Lindsey Street merchants are still waiting for business to bounce back, now that construction has ended and the new streetscape, additional lanes, bike lanes and sidewalks are in place.
“We saw a minute increase, but it's still down from two years prior,” said International Pantry owner Jocelyn Wall. “It's a little bit better than it was last year, but not what it was prior to construction.”
Wall said the traffic has increased on Lindsey, but people aren't stopping to shop.
“People think the roads open and dollars are flying your direction, but that's not the case,” she said. “I really think the biggest effect on business is online shopping.”
Wall said shopping online creates a domino effect. Unlike online retailers, local shops provide jobs that fuel the economy in addition to sales tax that pays for fire and police protection.
As a savvy local business woman, one way Wall gets people into her store is by offering cooking classes.
“You can't buy the cooking class experience online — the camaraderie and the fun — the total experience,” Wall said. “We have a wide variety of chefs, and we pick ones with great personalities who make cooking fun. And we pick foods that you can make at home with ease.”
International Pantry's summer class session schedule will be posted online at intelpantry.com and emailed out to customers this week.
“We have a great base of customers who have started to spread the word to their friends, and we're getting new faces into the store that way,” Wall said. “My customers are our best free source of advertising.”
Lindsey Street businesses aren't the only ones being hurt by online shopping, as evidenced by a three year trend of depressed sales tax receipts. This month, however, things are looking up with May 2018 receipts showing 5.71 percent growth over last year.
While the uptick is encouraging, sales tax has been volatile this fiscal year with 1.54 percent growth in the general fund over last year. That was followed by several down months with a discouraging 5.34 percent dip occurring in December, then an encouraging 4.11 percent growth spurt in January.
The rollercoaster tax receipts continued with a down month in February and a nice spike upward in March at 5.79 percent, another dip in April of 4.63 percent followed by this month's uptick.
“It is a positive return,” said Norman Finance Director Anthony Francisco. “We continue to be concerned about the variance, and we continue to monitor things.”
The second concerning factor is that while this month's nearly 6 percent growth is encouraging, it's coming on top of a downturn — May 2017 was down 5.53 percent from May 2016. With many months last year running below 2016 receipts, the hard reality is some of this year's down months are coming in below receipts of two or even three years prior while even the strongest growth months may actually be low growth or flat compared to two or three years prior.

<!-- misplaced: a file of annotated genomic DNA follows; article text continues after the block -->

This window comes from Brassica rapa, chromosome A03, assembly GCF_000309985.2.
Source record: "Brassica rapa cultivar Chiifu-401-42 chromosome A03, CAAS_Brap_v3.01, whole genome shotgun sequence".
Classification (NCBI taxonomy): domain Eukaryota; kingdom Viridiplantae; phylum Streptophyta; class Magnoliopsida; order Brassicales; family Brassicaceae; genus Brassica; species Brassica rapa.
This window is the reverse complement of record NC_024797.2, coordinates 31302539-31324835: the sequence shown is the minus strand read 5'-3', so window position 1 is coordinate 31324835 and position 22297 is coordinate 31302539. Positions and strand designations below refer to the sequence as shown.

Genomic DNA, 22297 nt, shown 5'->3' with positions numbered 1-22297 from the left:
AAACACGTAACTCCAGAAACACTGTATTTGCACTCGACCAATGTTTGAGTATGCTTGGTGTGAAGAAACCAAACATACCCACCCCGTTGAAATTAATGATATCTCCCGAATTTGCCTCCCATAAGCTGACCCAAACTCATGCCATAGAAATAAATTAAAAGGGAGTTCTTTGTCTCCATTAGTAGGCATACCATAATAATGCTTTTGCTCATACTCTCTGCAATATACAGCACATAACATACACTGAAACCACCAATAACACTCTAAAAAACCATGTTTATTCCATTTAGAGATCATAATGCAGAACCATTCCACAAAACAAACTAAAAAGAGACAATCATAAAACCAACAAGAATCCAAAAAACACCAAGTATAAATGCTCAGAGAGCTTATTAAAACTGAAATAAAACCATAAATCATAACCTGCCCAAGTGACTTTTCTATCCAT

Total sales tax receipts for May were $6.4 million, with $259,601 each going into Norman Forward and Public Safety Sales Tax funds.
This is the eleventh out of twelve monthly sales tax deposits by the Oklahoma Tax Commission for this fiscal year which began July 1, 2017 and will end June 30, 2018. May receipts represent primarily March collections.
Use tax is the continuing bright spot on the sales tax horizon as those receipts continue to show strong increases over last year. Total use tax receipts for May were $480,817 compared to $366,123 in May 2017. Those numbers include Norman Forward and PSST funds.
Year-to-date, total use tax receipts are up about $1.27 million over last year. While that may sound like a lot, compared to the $50 million in sales tax receipts so far this fiscal year-to-date, use tax is helping, but not a solution.
This is a multi-year trend, and while Norman Forward and PSST dollars come straight off the top when the receipts are deposited, the amount retained by the University North Park TIF fund are teased out later when reports come in from the individual tax remitting businesses.
In other words, that 5.71 percent growth for the combined general and capital project funds includes money that will be diverted for TIF development. The Norman City Council is currently looking at whether to end the TIF early as a means of bolstering city coffers.
“We've still got some contractual obligations,” said council member and finance committee chair Robert Castleberry. “Once we accumulate the money from the project costs, it stops accumulating and it all then goes to the general fund.”
He said the TIF will generate enough funds to meet its project obligations in three years unless the project plan is amended.